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Complex Audio Systems for Dummies

By Al Vinikour

One of the nice things about reviewing vehicles is that most of them are loaded up with almost everything the manufacturer offers. This includes power everything, leather everything and appearance packages everythings. But one of the real pluses is that they generally install their premium audio systems. That’s nice… FOR ANYBODY BUT ME! I don’t understand a darned thing about woofers (a name my wife calls hot dogs), tweeters, amps or anything else your average audiophile would be wowed by. And why is that you ask? The answer is two-fold: I’m from Indiana, and I generally only listen to talk radio

Some of my more Communist-leaning colleagues will tell you that what I listen to are my marching orders from the Fascists. Even if it is, it’s better for us than walking lock-step to Lenin’s theme song. But let’s forget politics for the rest of this article; other than perhaps sounding clearer to my untrained ears, which have been rendered all but useless after a lifetime of listening to the screaming sounds of a Pratt & Whitney JT-8 jet engine, I wouldn’t know the difference between a standard AM/FM factory radio and a $5,000 premium upgraded diamond-studded, Eustachian-tuned and platinum-knobbed entertainment system first developed on Uranus. (I’m talking about the planet, not a typo.)

The first thing one must realize is that I’m a senior citizen. When I was younger I seem to recall reading about a patent being awarded to a company who invented a ball-firing “fire stick” it called a “mus kit” or something like that. In any event, when I started listening to car radios they were called radios—not stereo systems, infotainment packages, etc. One had to wiggle the tuner back and forth to try to get a solid sound instead of fading and whistling. Few, if any, vehicles could bring in FM stations—and who would want to with all the “great” AM stations that all had Top 40 lists? Eventually, however, most auto manufacturers offered some sort of “gee whiz” audio. In 1958, Oldsmobile even offered an in-dash transistor radio that could be removed and taken to the beach, on a picnic or any other remote location. Of course, thousands of radio thefts tended to put a damper on this handy-dandy option.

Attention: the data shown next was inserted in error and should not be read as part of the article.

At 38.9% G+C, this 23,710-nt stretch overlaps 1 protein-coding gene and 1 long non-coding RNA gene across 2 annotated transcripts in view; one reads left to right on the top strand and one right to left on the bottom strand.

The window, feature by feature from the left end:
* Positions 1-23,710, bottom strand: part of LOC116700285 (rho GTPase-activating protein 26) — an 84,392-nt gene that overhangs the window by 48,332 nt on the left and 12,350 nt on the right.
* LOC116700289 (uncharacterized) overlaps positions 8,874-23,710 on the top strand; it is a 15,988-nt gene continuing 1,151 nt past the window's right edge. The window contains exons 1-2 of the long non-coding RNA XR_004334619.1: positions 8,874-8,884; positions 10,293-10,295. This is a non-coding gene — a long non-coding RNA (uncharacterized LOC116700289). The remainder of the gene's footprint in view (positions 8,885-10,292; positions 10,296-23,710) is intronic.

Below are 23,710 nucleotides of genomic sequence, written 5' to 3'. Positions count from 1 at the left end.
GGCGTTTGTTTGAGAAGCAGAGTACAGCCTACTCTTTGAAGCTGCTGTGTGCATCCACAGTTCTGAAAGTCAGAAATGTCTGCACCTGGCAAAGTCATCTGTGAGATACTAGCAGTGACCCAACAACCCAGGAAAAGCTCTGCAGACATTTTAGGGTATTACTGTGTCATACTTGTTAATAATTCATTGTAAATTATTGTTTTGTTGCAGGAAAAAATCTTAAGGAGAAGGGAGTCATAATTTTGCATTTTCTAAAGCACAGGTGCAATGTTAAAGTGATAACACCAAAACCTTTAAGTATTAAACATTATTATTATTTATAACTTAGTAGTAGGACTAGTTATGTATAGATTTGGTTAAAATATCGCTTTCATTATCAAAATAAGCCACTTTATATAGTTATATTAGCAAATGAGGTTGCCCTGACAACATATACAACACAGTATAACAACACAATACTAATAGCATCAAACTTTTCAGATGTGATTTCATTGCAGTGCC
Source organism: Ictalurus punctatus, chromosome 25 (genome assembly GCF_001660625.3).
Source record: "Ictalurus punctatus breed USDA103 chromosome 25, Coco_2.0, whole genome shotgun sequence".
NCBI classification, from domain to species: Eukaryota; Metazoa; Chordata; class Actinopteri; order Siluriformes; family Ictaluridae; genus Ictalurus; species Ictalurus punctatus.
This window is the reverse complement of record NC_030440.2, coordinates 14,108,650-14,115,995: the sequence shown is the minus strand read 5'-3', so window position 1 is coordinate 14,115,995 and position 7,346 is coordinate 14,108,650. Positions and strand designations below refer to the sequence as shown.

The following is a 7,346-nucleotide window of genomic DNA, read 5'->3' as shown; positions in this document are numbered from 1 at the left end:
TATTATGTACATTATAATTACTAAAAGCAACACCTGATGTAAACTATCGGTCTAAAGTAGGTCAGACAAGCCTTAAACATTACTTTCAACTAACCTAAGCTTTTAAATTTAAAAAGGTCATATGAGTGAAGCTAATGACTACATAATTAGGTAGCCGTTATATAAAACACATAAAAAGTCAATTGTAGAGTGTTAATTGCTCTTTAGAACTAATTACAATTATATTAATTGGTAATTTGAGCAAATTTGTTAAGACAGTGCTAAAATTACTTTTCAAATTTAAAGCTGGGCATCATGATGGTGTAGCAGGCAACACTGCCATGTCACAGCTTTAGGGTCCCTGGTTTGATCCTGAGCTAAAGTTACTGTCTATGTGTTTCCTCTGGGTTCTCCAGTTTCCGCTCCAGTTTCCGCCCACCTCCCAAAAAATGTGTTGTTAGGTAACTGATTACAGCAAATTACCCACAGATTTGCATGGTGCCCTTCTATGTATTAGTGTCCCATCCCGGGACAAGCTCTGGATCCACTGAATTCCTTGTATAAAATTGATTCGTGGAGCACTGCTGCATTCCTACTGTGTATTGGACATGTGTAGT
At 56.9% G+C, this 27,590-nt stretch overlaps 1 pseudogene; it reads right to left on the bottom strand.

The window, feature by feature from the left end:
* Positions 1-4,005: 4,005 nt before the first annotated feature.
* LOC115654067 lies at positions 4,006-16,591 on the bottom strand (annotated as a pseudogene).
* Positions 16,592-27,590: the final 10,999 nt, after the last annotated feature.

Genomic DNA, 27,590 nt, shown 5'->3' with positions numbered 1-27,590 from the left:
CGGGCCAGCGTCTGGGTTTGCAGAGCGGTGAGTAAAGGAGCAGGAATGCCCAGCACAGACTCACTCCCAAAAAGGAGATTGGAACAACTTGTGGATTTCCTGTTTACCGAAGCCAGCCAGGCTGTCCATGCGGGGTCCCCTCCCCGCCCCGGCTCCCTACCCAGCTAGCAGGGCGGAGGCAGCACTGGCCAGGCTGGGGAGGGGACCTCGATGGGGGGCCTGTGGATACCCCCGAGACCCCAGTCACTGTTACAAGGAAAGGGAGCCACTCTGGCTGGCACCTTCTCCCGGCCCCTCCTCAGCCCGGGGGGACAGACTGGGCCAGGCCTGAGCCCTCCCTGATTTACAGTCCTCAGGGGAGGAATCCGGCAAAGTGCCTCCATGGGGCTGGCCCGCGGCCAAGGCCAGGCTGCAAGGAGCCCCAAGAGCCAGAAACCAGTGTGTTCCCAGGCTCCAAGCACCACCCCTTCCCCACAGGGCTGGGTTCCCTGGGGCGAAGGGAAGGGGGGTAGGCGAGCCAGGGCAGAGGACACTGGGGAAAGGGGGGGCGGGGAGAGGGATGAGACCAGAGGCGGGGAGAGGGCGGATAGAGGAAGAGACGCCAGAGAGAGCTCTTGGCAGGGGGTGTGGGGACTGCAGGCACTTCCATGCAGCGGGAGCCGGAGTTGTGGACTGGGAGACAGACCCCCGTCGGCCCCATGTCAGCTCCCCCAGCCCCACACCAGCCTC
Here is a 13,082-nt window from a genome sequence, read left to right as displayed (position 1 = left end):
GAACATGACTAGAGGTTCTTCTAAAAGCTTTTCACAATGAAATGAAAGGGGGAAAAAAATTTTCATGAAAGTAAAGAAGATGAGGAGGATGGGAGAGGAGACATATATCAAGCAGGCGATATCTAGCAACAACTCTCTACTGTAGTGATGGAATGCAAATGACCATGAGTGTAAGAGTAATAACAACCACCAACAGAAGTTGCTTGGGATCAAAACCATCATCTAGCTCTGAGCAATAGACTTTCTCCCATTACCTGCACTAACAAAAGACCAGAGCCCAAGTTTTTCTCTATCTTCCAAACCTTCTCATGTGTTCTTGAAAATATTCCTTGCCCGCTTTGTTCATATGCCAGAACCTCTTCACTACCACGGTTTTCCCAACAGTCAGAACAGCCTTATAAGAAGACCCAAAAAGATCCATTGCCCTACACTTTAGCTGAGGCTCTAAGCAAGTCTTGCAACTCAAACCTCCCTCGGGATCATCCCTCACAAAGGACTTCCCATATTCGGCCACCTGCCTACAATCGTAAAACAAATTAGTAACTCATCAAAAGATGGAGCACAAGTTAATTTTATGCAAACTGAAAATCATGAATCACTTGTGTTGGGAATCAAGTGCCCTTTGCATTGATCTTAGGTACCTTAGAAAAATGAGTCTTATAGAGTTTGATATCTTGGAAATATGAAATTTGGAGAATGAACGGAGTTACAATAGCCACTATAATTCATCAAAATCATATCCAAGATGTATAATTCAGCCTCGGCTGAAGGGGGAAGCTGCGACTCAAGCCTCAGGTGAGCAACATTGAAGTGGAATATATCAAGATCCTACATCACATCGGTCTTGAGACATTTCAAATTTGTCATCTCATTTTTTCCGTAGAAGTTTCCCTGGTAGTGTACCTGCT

Now the possibility exists to not only purchase audio systems with pop-up speakers, but the systems can be linked in with hyper-technical communications systems. I fully expect that someday soon all this will be tied in with your medical records so it will be possible for you to keep regular and get ED treatment while listening to “The Best of Isaac Hayes.” (Think about it.)

All this audio complexity is brought on by people not being satisfied with listening to words of wisdom from Dr. Laura, or Dr. Ruth or Rush Limbaugh or Jesse Jackson. Nothing special is required to listen to programming where you’re told what to think. But if you want to listen to Beethoven’s Fifth Symphony like you’re sitting in your own private box at Carnegie Hall, you’re going to pay through the nose. And have you ever seen an audiophile deciding what kind of system he or she wants to order in a new vehicle? It’s like watching future doctors cramming for their anatomy finals. They may need to rent a warehouse to hold all the brochures, articles and personal recommendations to research all the various audio components available in cars and trucks. Deciding what missile to shoot up the keesters of a MiG doesn’t require the homework required to decide what amp and speakers to order when purchasing a new Scion.

My technical expertise ended during the heyday of the Ticonderoga #2 pencil and I’m not about to learn a whole new language to decide what audio system I want to buy so I can listen to Cigar Dave on a Saturday afternoon. Entire generations of people are being left behind because of advances in what are increasingly NOT being called radios. These are the people from the early-20th century who were first crawling around even before televisions were invented, elderly immigrants who have finally emerged from the shadows of Eastern Bloc countries, and don’t forget us remaining Civil War survivors. It will eventually get to the point that in order to hear words of inspiration and discussions of what’s wrong with society, there won’t be any radio stations to listen to; we’ll wind up going to some city park to hear the words of a sidewalk preacher belching out his philosophy while standing on a wooden box. Compared to listening to Grand Master Funk Flash Ice rap his crap through a 10,000,000-watt miniature speaker it might be a better choice. Who said you can’t go home again?

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